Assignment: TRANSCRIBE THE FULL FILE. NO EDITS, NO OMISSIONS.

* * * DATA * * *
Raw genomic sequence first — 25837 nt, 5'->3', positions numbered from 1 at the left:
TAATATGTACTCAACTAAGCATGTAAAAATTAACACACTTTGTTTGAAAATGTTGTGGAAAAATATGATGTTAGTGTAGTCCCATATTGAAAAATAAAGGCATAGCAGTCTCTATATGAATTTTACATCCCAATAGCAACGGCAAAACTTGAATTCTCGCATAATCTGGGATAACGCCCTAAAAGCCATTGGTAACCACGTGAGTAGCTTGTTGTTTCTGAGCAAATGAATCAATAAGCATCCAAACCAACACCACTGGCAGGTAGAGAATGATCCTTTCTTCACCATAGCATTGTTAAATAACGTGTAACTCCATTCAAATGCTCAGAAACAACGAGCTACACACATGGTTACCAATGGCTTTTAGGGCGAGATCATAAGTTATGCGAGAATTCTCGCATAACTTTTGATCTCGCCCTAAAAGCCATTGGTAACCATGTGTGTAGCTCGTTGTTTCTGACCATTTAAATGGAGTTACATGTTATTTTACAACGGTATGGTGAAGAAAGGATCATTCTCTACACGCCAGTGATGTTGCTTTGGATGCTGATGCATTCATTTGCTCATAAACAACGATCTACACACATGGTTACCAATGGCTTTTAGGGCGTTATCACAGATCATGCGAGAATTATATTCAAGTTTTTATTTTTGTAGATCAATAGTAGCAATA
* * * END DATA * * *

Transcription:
Raw genomic sequence first — 25837 nt, 5'->3', positions numbered from 1 at the left:
TAATATGTACTCAACTAAGCATGTAAAAATTAACACACTTTGTTTGAAAATGTTGTGGAAAAATATGATGTTAGTGTAGTCCCATATTGAAAAATAAAGGCATAGCAGTCTCTATATGAATTTTACATCCCAATAGCAACGGCAAAACTTGAATTCTCGCATAATCTGGGATAACGCCCTAAAAGCCATTGGTAACCACGTGAGTAGCTTGTTGTTTCTGAGCAAATGAATCAATAAGCATCCAAACCAACACCACTGGCAGGTAGAGAATGATCCTTTCTTCACCATAGCATTGTTAAATAACGTGTAACTCCATTCAAATGCTCAGAAACAACGAGCTACACACATGGTTACCAATGGCTTTTAGGGCGAGATCATAAGTTATGCGAGAATTCTCGCATAACTTTTGATCTCGCCCTAAAAGCCATTGGTAACCATGTGTGTAGCTCGTTGTTTCTGACCATTTAAATGGAGTTACATGTTATTTTACAACGGTATGGTGAAGAAAGGATCATTCTCTACACGCCAGTGATGTTGCTTTGGATGCTGATGCATTCATTTGCTCATAAACAACGATCTACACACATGGTTACCAATGGCTTTTAGGGCGTTATCACAGATCATGCGAGAATTATATTCAAGTTTTTATTTTTGTAGATCAATAGTAGCAATA